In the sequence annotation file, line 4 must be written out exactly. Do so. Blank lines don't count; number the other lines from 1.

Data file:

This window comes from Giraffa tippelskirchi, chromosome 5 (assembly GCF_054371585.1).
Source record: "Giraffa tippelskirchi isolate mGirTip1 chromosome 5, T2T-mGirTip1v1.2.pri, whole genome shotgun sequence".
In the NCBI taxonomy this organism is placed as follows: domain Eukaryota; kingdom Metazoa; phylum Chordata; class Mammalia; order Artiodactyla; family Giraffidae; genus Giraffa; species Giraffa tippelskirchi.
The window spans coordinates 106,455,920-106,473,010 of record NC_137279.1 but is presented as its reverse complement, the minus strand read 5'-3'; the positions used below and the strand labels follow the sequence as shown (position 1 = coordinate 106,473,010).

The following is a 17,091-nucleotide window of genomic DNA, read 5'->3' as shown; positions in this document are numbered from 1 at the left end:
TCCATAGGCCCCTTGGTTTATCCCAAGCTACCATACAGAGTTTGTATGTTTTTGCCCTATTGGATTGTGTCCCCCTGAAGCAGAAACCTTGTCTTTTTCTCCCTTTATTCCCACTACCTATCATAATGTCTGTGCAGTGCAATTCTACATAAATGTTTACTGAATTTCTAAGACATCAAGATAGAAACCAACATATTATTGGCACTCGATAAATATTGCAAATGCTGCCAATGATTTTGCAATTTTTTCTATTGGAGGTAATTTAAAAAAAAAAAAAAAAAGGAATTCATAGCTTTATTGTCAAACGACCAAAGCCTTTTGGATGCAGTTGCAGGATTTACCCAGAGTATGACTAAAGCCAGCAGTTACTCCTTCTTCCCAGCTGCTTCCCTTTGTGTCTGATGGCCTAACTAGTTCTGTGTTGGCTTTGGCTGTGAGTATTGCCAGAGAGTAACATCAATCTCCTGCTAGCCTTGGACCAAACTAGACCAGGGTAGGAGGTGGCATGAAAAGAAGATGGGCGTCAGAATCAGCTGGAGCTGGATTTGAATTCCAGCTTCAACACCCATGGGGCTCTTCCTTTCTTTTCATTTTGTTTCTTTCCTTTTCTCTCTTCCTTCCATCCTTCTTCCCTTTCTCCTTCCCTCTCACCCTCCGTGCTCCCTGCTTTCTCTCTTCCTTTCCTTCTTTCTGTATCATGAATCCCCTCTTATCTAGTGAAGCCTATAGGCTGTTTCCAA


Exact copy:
The window spans coordinates 106,455,920-106,473,010 of record NC_137279.1 but is presented as its reverse complement, the minus strand read 5'-3'; the positions used below and the strand labels follow the sequence as shown (position 1 = coordinate 106,473,010).